The full force of the U.S. criminal “justice” system came down on innocent political prisoner, 30-year veteran human rights attorney and radical political activist Lynne Stewart today, July 15, 2010.
In an obviously pre-prepared one hour and twenty minute technical tour de force designed to give legitimacy to a reactionary ruling Federal District Court John Koeltl, who in 2005 sentenced Stewart to 28 months in prison following her frame-up trial and jury conviction on four counts of “conspiracy to aid and abet terrorism,” re-sentenced Stewart to 120 months or ten years. Koeltl recommended that Stewart serve her sentence in Danbury, Connecticut’s minimum security prison. A final decision will be made by the Bureau of Prisons.
Stewart will remain in Manhattan’s Metropolitan Correctional Center for 60 days to prepare an appeal.
The jam-packed New York Federal District Court chamber observers where Koeltl held forth let our a gasp of pain and anguish as Lynne’s family and friends were stunned – tears flowing down the stricken and somber faces of many. A magnificent Stewart, ever the political fighter and organizer was able to say to her supporters that she felt badly because she had “let them down,” a reference to the massive outpouring of solidarity and defiance that was the prime characteristic of Lynne’s long fight for freedom.
Judge Koeltl was ordered to revisit his relatively short sentence when it was overturned by a two-judge majority of the U.S. Court of Appeals for the Second Circuit. Judges Robert D. Sack and Guido Calabresi ruled that Koeltl’s sentence was flawed because he had declined to determine whether Stewart committed perjury when she testified at her trial that she believed that she was effectively operating under a “bubble” protecting her from prosecution when she issued a press release on behalf of her also framed-up client, the blind Sheik Omar Abdel Rachman. Rachman was falsely charged with conspiracy to damage New York state buildings.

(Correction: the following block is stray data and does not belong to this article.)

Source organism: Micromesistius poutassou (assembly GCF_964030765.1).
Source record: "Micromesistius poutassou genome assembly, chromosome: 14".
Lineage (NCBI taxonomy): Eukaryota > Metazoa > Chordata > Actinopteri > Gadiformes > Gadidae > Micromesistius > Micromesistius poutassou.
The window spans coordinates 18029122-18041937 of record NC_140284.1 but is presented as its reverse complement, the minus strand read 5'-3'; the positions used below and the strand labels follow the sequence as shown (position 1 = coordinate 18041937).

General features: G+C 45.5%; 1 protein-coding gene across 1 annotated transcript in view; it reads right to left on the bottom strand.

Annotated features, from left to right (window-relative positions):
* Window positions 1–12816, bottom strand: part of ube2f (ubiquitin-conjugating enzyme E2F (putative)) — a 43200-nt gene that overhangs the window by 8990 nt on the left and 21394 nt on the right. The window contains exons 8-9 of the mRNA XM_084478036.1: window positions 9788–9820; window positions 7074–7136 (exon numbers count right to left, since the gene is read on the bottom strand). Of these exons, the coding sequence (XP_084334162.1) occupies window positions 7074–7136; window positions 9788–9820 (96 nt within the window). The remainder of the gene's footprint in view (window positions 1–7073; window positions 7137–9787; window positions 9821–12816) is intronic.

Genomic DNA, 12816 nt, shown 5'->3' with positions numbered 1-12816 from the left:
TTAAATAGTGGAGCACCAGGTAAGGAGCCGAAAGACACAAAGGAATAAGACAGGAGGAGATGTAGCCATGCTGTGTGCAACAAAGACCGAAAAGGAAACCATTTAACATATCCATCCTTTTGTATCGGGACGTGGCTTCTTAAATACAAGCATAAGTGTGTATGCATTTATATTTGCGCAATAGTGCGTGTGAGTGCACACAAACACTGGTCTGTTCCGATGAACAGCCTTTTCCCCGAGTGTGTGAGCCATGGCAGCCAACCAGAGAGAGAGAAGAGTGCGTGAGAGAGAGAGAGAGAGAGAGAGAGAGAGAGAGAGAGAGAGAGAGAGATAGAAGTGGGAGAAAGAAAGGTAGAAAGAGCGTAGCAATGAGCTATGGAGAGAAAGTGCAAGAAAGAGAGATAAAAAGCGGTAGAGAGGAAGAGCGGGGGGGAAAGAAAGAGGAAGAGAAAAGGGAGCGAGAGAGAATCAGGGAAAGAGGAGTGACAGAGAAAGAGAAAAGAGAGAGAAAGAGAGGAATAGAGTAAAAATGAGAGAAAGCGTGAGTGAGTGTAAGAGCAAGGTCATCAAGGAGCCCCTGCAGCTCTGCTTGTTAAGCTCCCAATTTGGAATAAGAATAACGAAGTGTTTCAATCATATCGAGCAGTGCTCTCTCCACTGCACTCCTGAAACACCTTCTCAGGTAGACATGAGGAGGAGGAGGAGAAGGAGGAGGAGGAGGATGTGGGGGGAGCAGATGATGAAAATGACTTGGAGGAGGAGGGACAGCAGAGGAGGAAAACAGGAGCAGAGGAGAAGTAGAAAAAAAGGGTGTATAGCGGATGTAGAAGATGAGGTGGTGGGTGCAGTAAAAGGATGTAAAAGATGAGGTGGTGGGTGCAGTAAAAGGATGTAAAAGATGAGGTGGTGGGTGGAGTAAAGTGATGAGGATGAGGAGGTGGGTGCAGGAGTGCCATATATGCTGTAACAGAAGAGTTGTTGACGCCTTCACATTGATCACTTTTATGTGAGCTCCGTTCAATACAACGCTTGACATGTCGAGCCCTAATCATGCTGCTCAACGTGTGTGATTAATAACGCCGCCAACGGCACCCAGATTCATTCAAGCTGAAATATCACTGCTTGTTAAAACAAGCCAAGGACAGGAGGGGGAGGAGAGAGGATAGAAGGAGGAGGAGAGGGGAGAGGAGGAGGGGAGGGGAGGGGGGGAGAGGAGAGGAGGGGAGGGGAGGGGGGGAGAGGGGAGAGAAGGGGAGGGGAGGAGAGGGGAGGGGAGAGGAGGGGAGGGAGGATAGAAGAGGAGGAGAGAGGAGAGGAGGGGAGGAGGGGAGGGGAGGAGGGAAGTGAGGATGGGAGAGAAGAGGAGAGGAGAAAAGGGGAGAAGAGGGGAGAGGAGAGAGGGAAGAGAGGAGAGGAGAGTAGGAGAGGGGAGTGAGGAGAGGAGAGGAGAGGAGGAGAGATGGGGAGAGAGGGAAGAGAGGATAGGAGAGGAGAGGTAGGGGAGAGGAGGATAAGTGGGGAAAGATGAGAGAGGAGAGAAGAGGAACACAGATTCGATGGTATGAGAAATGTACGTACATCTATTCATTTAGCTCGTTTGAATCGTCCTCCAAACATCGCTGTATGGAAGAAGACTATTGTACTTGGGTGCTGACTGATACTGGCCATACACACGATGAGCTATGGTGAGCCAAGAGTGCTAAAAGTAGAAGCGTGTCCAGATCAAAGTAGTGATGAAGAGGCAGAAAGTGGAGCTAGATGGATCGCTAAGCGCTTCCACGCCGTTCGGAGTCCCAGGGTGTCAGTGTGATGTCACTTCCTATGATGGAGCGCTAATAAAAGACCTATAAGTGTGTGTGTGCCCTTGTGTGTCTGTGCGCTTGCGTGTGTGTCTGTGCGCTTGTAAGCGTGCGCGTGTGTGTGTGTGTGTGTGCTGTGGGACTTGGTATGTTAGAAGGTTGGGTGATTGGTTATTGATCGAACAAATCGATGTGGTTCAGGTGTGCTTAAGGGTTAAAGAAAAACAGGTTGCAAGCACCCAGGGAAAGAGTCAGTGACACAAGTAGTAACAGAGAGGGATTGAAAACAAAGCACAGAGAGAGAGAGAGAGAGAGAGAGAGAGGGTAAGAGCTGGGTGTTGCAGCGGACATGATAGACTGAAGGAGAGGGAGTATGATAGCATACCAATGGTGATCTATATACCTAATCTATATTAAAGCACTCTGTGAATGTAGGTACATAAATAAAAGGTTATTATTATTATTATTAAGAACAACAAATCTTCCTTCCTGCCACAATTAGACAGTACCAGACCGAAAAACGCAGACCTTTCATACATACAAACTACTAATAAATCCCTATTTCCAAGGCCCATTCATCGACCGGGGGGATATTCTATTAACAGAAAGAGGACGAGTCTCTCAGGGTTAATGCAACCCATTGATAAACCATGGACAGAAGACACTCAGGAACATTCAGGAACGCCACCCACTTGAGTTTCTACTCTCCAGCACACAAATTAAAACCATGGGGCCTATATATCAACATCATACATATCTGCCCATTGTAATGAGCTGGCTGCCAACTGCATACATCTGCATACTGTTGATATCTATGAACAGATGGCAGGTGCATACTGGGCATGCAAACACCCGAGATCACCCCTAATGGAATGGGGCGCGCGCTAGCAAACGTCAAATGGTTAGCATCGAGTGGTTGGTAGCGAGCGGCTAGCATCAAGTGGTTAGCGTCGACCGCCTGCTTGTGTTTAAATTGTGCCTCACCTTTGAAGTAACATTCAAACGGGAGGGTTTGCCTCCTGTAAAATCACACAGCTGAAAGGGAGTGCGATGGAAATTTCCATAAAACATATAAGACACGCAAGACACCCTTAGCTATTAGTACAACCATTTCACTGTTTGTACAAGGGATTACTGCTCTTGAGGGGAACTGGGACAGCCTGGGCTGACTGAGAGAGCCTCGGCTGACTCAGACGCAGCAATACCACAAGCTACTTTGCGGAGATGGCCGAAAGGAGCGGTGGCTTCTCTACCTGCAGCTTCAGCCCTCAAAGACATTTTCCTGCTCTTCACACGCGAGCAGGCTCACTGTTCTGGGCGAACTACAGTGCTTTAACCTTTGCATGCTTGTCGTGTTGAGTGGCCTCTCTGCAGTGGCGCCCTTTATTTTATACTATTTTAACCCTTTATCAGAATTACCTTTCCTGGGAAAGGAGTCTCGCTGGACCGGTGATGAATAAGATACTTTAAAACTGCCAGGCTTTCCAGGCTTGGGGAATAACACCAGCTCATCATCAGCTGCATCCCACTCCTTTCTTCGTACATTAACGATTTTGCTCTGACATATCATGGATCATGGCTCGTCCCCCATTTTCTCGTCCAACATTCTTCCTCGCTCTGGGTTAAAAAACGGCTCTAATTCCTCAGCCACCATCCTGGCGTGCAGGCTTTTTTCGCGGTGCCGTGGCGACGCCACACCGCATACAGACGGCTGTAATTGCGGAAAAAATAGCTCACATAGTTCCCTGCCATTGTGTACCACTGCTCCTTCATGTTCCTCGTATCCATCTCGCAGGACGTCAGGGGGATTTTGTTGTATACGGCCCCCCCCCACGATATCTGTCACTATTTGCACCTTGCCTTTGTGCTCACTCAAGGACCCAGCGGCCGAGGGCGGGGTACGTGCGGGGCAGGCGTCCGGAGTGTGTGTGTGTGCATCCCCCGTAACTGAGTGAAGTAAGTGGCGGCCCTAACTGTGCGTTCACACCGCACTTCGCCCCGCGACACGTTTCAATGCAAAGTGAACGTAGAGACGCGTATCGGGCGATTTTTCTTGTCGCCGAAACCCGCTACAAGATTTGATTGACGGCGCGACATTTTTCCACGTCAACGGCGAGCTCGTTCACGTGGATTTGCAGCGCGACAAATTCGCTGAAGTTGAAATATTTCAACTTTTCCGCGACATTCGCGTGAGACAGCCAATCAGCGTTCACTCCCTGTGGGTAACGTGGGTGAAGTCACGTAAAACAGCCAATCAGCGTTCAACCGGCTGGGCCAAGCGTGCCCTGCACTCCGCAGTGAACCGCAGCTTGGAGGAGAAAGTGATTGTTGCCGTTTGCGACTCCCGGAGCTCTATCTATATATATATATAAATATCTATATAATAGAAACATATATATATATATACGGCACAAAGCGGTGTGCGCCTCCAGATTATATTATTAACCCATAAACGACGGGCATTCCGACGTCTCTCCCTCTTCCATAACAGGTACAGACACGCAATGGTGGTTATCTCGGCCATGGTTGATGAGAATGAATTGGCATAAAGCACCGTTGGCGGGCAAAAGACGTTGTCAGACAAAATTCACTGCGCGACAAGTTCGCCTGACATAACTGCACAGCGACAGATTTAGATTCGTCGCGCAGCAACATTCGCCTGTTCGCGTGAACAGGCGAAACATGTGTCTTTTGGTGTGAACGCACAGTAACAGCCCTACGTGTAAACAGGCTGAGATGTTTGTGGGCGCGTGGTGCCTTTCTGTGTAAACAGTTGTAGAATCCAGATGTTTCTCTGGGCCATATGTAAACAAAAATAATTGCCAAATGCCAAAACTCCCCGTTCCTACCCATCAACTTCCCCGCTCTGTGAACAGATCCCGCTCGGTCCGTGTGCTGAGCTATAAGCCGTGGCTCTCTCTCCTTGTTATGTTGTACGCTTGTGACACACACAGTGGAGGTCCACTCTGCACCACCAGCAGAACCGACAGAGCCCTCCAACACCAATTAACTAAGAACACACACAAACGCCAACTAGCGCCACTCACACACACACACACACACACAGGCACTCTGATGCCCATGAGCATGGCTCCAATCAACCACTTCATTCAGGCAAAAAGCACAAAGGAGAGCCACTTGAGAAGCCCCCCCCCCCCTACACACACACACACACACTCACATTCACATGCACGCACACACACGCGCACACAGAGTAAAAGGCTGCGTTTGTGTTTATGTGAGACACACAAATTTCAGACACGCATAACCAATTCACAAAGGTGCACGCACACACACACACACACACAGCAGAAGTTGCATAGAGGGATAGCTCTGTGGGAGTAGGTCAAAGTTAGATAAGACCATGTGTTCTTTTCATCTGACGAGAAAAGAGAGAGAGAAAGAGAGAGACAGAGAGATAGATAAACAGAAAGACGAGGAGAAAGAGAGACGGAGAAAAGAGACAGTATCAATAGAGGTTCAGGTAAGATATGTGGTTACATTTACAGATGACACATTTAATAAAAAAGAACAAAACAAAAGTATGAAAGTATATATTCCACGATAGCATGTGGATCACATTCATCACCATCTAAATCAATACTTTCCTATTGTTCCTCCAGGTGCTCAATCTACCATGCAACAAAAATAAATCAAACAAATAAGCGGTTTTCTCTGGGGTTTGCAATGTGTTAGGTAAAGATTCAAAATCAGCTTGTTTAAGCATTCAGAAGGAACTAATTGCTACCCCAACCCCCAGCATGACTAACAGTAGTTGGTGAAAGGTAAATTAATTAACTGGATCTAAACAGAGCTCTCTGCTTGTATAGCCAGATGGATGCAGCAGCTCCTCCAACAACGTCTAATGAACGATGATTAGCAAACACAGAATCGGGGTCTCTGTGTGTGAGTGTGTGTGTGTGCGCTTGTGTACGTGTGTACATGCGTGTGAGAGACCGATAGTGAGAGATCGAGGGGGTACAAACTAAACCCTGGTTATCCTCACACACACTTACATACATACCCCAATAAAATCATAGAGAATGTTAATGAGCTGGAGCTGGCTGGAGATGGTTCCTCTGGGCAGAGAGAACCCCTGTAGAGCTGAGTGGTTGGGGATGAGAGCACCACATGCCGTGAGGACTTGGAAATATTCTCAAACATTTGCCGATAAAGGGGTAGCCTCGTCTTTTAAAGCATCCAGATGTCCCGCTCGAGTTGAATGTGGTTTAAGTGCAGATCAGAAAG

Dissenting Judge John M. Walker, who called Stewart’s sentence, “breathtakingly low” in view of Stewart’s “extraordinarily severe criminal conduct” deemed the Second Circuit’s majority opinion “substantively unreasonable.” Walker essentially sought to impose or demand a 30-year sentence.
The three-judge panel on Dec. 20, 2009 followed its initial ruling with even tougher language demanding that Koeltl revisit his treatment of the “terrorism enhancement” aspects of the law. A cowardly Koeltl, who didn’t need this argument to dramatically increase Stewart’s sentence, asserted that he had already taken it under consideration in his original deliberations.
Government prosecutors, who in 2005 sought a 30-year sentence, had submitted a 155-page memorandum arguing in support of a 15-30 year sentence. Their arguments demonstrated how twisted logic coupled with vindictive and lying government officials routinely turn the victim into the criminal.
Stewart’s attorneys countered with a detailed brief recounting the facts of the case and demonstrating that Stewart’s actions in defense of her client were well within the realm of past practice and accepted procedures. They argued that Koeltl properly exercised his discretion in determining that, while the terrorism enhancement provisions of the “law” had to be taken into consideration, the 30-year-prison term associated with it was “dramatically unreasonable,” “overstated the seriousness” of Stewart’s conduct” and had already been factored into Koeltl’s decision.
Stewart’s attorneys also argued convincingly in their brief that the Special Administrative Measure (SAM) that Stewart was convicted of violating by releasing a statement from her client to the media was well within the established practice of Stewart’s experienced and mentoring co-counsels– former U.S. Attorney General Ramsey Clark and past American Arab Anti-Discrimination Committee president Abdeen Jabarra. Both had issued similar statements to the media with no government reprisal. Clark was an observer in Koeltl’s courtroom. When he testified in support of Lynne during her trial one overzealous prosecutor suggested that he too be subject to the conspiracy charges. The more discreet team of government lawyers quietly dropped the matter.
As worst in such matters, government officials refuse defense attorneys client visiting rights until an agreement on a contested interpretation of a SAM is reached. This was the case with Stewart and her visiting rights were eventually restored with no punishment or further action. Indeed, when the matter was brought to then Attorney General Janet Reno, the government declined to prosecute or otherwise take any action against Stewart.